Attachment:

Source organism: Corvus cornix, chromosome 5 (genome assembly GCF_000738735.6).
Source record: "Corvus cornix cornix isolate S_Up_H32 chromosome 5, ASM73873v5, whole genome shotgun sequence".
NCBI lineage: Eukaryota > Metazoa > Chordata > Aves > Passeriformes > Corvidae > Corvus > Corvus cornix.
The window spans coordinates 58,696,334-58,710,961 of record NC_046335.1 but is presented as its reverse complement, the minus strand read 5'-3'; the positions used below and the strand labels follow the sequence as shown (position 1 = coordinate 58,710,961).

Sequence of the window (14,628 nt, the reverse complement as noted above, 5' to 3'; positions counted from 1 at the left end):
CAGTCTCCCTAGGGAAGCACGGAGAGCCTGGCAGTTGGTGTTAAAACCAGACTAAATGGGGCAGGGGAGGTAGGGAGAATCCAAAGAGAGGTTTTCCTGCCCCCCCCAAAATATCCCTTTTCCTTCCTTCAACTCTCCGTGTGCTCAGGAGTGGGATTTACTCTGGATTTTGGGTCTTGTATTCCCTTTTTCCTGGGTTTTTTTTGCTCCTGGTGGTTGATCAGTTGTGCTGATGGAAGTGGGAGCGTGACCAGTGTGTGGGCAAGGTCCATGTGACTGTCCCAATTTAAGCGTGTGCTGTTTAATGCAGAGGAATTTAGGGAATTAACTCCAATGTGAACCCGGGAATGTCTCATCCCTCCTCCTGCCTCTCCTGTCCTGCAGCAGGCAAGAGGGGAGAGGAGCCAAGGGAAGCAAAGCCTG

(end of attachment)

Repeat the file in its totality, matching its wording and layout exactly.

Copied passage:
Source organism: Corvus cornix, chromosome 5 (genome assembly GCF_000738735.6).
Source record: "Corvus cornix cornix isolate S_Up_H32 chromosome 5, ASM73873v5, whole genome shotgun sequence".
NCBI lineage: Eukaryota > Metazoa > Chordata > Aves > Passeriformes > Corvidae > Corvus > Corvus cornix.
The window spans coordinates 58,696,334-58,710,961 of record NC_046335.1 but is presented as its reverse complement, the minus strand read 5'-3'; the positions used below and the strand labels follow the sequence as shown (position 1 = coordinate 58,710,961).

Sequence of the window (14,628 nt, the reverse complement as noted above, 5' to 3'; positions counted from 1 at the left end):
CAGTCTCCCTAGGGAAGCACGGAGAGCCTGGCAGTTGGTGTTAAAACCAGACTAAATGGGGCAGGGGAGGTAGGGAGAATCCAAAGAGAGGTTTTCCTGCCCCCCCCAAAATATCCCTTTTCCTTCCTTCAACTCTCCGTGTGCTCAGGAGTGGGATTTACTCTGGATTTTGGGTCTTGTATTCCCTTTTTCCTGGGTTTTTTTTGCTCCTGGTGGTTGATCAGTTGTGCTGATGGAAGTGGGAGCGTGACCAGTGTGTGGGCAAGGTCCATGTGACTGTCCCAATTTAAGCGTGTGCTGTTTAATGCAGAGGAATTTAGGGAATTAACTCCAATGTGAACCCGGGAATGTCTCATCCCTCCTCCTGCCTCTCCTGTCCTGCAGCAGGCAAGAGGGGAGAGGAGCCAAGGGAAGCAAAGCCTG